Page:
In a move expected to increase medicinal marijuana use six-fold by 2016, the Israeli government on Sunday approved new guidelines for medical marijuana. The Health Ministry, in coordination with the police and national anti-drug authorities, will oversee of the distribution and use of Israel's marijuana. Until recently, these functions were carried out exclusively (for the entire country) by a single doctor.
According to the official statement: "This is in recognition that the medical use of cannabis is necessary in certain cases."
The announcement predictably triggered snarky rejoinders about a government conspiracy to reduce hundreds of thousands of demonstrators protesting the cost of living to hazy passivity. But in fact, Israel has long held a distinguished place in pro-marijuana circles. It legalized cannabis to treat extreme symptoms in 1999, becoming one of the first countries to do so. The program was slow to take off—in 2009, only about 700 Israelis had prescriptions—but that number has since grown to 6,000. Marijuana is now approved for patients for conditions including fibromyalgia, cancer, HIV/AIDS, and multiple sclerosis, as well as for Israel Defense Force veterans suffering from post-traumatic stress disorder.
And inevitably, some have proposed marijuana as a solution to the Israeli-Palestinian conflict. In this clip from 2009, one young activist explains (in Hebrew) from his perch atop the grave of Israel's first prime minister how weed can help advance the peace process.
The whole "pot for peace" thing hasn't quite caught on. But the medicinal advantages of marijuana have received support from rabbis. Despite concerns that marijuana use might violate certain Jewish teachings, such as to avoid medication unless there is no alternative, the Jewish Daily Forward wrote last year that "most Jewish thinkers on the issue have concluded that all these concerns are trumped by the Jewish imperative toward compassion and the sanctity of life."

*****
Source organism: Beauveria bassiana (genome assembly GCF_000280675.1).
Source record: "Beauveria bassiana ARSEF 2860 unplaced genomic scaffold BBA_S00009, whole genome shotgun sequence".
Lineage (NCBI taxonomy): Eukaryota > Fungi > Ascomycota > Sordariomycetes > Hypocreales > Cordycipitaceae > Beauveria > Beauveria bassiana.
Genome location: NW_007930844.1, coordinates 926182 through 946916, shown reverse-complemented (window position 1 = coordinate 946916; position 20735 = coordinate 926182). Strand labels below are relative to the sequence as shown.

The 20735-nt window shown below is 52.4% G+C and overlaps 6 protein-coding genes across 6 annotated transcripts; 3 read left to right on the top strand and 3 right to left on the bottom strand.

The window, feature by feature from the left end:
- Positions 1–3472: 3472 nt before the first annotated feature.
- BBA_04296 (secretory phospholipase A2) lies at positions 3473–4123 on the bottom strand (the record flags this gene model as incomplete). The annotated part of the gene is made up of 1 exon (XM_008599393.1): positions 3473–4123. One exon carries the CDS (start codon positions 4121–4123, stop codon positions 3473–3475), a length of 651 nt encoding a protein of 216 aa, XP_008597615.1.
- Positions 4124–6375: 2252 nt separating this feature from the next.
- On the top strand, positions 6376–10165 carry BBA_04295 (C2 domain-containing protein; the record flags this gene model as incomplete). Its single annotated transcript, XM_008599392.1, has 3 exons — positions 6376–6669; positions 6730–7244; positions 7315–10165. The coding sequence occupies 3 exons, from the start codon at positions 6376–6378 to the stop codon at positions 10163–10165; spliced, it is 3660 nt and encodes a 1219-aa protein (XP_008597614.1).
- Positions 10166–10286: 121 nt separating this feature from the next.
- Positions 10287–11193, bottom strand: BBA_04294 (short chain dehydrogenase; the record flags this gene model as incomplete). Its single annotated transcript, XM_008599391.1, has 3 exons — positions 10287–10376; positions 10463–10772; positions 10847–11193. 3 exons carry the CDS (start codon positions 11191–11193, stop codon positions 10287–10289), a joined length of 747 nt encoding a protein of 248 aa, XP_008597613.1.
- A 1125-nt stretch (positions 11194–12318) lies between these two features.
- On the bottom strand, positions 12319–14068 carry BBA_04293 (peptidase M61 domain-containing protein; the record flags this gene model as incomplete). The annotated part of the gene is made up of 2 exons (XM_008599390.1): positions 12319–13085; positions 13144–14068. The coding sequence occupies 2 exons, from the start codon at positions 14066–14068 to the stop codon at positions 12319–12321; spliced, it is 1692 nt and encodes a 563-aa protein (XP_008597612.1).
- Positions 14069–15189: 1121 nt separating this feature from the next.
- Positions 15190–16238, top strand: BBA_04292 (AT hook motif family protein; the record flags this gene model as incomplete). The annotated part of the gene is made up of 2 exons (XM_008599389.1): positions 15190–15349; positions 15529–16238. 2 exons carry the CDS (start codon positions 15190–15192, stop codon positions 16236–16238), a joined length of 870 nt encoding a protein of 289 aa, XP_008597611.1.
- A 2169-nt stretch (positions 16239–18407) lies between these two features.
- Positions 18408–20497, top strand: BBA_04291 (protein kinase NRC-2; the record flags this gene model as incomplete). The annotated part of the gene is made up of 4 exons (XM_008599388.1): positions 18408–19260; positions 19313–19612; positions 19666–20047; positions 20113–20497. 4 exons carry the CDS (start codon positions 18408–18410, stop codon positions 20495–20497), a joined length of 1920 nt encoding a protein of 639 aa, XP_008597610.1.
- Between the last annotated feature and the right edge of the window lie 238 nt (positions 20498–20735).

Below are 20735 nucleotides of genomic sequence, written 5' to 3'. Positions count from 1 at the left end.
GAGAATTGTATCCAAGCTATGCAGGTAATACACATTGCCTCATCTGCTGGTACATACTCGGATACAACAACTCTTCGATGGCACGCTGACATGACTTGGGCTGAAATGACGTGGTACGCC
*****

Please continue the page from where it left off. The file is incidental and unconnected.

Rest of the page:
The American pro-legalization movement has taken notice, claiming Jews as allies. One post on DailyPaul.com, a libertarian website "inspired" by GOP presidential candidate Ron Paul, might have slightly overstated the case though: "Both Orthodox and Reform Jews believe Marijuana is a Mitvah (sic). A Mitvah holds all the weight of the commandments. A Jew is Obliged to Disobey the Law to fulfill a Mitvah as a mandate of the faith."
Unfortunately for Stoner Nation, a survey of the Torah's 613 mitzvot, or biblical commandments,fails to reveal reference to any cannabinoids. And as for Israel, well, it might not turn out to be the new Amsterdam after all. The 420 Times, reacted ambivalently to Israel's announcement, noting that the government would be responsible for dispensing the weed.
According to the self-proclaimed "magazine of medical marijuana and natural healing": "It would seem that is better than nothing, but Canadian patient's (sic) haven’t had a very good experience with the cannabis their government is responsible for. The quality can often be below par, which is not a good attribute for medical marijuana." Total bummer, dude.